The Church

The Church next week will release “Long Distance Century Buzzes and Fades,” a 23-years-in-the-making documentary of the band’s 1990 world tour in support of Gold Afternoon Fix that frontman Steve Kilbey assembled from more than 13 hours of raw footage he filmed with a then-new Super 8 camera during the 60-concert trek.

The DVD — available for pre-order on the Kilbey’s website for AUS $44.95, and set to ship June 4 in a limited 500-copy run — features the band “fresh faced and youthful and… smiling, there’s concert footage, there’s backstage footage, on the bus footage, at the airport footage, in the restaurants and cafes footage, meeting the fans, jamming, and being interviewed footage.”

According to a Kilbey-penned intro, the film — which he tried unsuccessfully to stitch together in the ’90s before revisiting it with better editing technology more recently — is very much of home-video quality, with jumpy footage and quick, unexpected cuts (“I hope it doesn’t make you seasick”). Nevertheless, he calls it a “little slice of history” that offers unique insight to the band circa 1990.

Below, you can watch a preview for the film and read Kilbey’s note:


Trailer: The Church, “Long Distance Century Buzzes and Fades”


Steve Kilbey’s introduction:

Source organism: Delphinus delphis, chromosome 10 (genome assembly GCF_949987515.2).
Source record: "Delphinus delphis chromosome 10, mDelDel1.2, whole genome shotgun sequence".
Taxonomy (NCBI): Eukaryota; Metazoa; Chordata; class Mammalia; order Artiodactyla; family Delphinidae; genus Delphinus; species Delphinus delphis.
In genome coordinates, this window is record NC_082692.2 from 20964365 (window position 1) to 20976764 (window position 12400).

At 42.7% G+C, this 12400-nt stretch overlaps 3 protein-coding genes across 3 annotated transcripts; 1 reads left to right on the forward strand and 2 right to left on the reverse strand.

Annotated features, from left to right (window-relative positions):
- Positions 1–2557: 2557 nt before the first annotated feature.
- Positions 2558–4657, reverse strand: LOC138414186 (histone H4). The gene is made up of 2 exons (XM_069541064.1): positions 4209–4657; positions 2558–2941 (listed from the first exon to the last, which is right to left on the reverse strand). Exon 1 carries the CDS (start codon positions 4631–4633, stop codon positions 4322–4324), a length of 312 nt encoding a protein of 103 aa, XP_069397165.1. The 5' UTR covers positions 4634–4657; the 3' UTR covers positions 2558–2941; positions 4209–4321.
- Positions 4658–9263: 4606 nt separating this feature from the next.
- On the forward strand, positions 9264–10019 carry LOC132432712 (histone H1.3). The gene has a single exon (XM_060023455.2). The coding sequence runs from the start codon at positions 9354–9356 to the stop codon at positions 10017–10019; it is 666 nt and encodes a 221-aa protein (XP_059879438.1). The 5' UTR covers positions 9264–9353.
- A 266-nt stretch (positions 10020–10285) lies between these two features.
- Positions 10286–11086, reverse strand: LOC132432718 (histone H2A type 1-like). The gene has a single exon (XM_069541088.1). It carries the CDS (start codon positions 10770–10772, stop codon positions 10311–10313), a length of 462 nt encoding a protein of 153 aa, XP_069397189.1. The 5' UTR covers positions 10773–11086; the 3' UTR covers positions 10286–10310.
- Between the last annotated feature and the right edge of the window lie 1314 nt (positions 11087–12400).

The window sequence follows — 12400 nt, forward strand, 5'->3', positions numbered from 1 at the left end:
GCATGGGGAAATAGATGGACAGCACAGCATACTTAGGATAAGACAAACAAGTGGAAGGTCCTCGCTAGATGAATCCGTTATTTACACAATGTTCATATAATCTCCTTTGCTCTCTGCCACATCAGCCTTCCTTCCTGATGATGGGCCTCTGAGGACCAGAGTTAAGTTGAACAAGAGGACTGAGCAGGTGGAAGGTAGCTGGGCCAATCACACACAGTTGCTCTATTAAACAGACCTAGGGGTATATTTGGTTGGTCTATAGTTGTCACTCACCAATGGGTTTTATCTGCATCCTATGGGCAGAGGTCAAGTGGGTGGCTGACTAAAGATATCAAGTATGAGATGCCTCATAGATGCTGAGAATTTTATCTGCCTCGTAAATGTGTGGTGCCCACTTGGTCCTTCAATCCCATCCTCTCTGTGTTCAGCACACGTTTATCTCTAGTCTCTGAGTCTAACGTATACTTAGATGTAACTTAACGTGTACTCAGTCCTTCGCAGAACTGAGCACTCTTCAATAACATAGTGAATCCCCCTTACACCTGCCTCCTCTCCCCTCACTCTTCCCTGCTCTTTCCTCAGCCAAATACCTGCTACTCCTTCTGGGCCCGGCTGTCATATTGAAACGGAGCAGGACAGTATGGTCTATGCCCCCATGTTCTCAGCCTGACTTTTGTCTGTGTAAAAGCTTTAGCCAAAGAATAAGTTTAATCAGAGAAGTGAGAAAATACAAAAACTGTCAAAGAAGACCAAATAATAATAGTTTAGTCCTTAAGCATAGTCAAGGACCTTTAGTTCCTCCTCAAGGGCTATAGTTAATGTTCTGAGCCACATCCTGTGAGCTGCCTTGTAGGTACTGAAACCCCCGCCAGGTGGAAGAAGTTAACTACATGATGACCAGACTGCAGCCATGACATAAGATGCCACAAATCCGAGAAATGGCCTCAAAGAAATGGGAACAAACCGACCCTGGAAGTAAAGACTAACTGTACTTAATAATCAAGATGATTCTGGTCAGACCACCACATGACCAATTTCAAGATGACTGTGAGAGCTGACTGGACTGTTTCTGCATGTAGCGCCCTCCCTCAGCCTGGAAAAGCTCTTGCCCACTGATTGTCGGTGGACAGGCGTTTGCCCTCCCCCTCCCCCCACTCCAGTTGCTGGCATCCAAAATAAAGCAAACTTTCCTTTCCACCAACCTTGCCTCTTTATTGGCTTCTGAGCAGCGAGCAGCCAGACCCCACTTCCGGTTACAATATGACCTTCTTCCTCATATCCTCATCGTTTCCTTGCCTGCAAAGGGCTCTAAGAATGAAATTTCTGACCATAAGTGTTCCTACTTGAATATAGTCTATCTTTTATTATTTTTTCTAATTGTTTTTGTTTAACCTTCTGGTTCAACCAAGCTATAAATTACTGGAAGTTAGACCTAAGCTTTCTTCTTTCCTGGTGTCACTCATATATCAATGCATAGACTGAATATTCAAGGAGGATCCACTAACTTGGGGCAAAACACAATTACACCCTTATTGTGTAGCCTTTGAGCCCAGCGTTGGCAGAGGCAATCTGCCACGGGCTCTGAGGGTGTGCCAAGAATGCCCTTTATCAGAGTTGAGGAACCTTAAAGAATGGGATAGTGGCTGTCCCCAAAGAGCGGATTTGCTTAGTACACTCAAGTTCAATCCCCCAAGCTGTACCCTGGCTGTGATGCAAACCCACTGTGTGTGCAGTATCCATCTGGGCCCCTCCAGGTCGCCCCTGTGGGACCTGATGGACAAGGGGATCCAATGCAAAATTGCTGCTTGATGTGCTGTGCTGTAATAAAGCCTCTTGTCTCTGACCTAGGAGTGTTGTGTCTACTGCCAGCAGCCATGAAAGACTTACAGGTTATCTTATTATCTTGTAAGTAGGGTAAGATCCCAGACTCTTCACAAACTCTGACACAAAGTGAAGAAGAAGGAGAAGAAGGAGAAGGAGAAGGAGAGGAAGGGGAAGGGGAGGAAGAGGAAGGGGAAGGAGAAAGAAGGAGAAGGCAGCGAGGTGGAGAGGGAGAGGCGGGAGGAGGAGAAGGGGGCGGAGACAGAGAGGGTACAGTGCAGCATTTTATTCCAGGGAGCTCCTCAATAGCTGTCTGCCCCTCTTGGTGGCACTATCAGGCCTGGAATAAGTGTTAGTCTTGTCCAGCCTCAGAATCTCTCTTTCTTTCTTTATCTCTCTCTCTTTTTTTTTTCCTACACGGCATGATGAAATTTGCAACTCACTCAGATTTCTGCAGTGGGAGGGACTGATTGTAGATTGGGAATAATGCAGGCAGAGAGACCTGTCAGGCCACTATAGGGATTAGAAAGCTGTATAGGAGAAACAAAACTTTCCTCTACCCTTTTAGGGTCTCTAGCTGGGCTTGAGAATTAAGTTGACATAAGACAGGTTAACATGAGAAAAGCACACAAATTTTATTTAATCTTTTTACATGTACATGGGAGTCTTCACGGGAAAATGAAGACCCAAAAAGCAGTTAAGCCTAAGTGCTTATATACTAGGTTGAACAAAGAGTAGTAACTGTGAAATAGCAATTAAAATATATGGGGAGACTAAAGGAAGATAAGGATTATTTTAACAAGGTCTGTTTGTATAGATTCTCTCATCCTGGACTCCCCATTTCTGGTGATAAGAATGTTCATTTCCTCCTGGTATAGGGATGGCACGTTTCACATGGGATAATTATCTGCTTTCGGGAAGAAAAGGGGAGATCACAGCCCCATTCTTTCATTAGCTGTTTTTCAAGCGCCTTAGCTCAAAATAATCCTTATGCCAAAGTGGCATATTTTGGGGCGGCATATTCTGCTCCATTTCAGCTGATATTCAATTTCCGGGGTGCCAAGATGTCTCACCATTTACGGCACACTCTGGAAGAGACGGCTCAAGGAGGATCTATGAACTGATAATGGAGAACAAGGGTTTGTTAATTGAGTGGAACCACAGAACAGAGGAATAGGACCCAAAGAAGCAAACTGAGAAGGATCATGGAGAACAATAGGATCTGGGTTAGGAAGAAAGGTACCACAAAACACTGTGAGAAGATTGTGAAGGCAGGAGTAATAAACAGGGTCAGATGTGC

In 1990 I bought a new fangled super 8 camera, and filmed bits and pieces of a world tour that took in Australia Europe and North America . The tour started in April and ended in August and was over 60 gigs played in all. We touring in support of our latest album ‘Gold Afternoon Fix’, which was only doing moderately compared to the previous record ‘Starfish’. Richard Ploog is no longer in the group, and our guest drummer for the tour was New York musician Jay Dee Daugherty, who had been much recommended to us by Tom Verlaine. He proved to be a great addition, and he stayed on to play on our next record. You can see a bit of that at the beginning of this video, which in true Church fashion starts in the future. I filmed over 13 hours of raw footage on that tour. There is much disproportionate footage ie I shot about 2 hours of us eating lunch in some hokey American restaurant, but there is no footage at all from Sweden or Switzerland. Of course eventually when I got back to Sydney the last thing I wanted to do was watch us all over again and I put my video cassettes away. During the nineties I vaguely attempted to get the project rolling. The logistics of editing a video in 1990 were a whole lot different than today. Just like recording. Video editing was expensive and time consuming, and it could not be done at home. So it got shelved until this year. So here it is. Some caveats for you to dig, however : the actually video tapes were somewhat aged and there is sometimes a jumpy quality to some scenes. The cameras mic couldn’t handle the loud music of the church and the sound is a bit distorted. Plus whoever was filming the various gigs often just cuts from one song to another right in the middle, there was nothing I could do about this. Also there is a lot of jerky filming, I hope it doesn’t make you seasick. Forgive me I knew not what I was doing. I knew nothing of cameras and filming. Still, I hope you enjoy this little slice of history. It was a real pleasure making it, even if it took 23 years. Now go forth and watch it!






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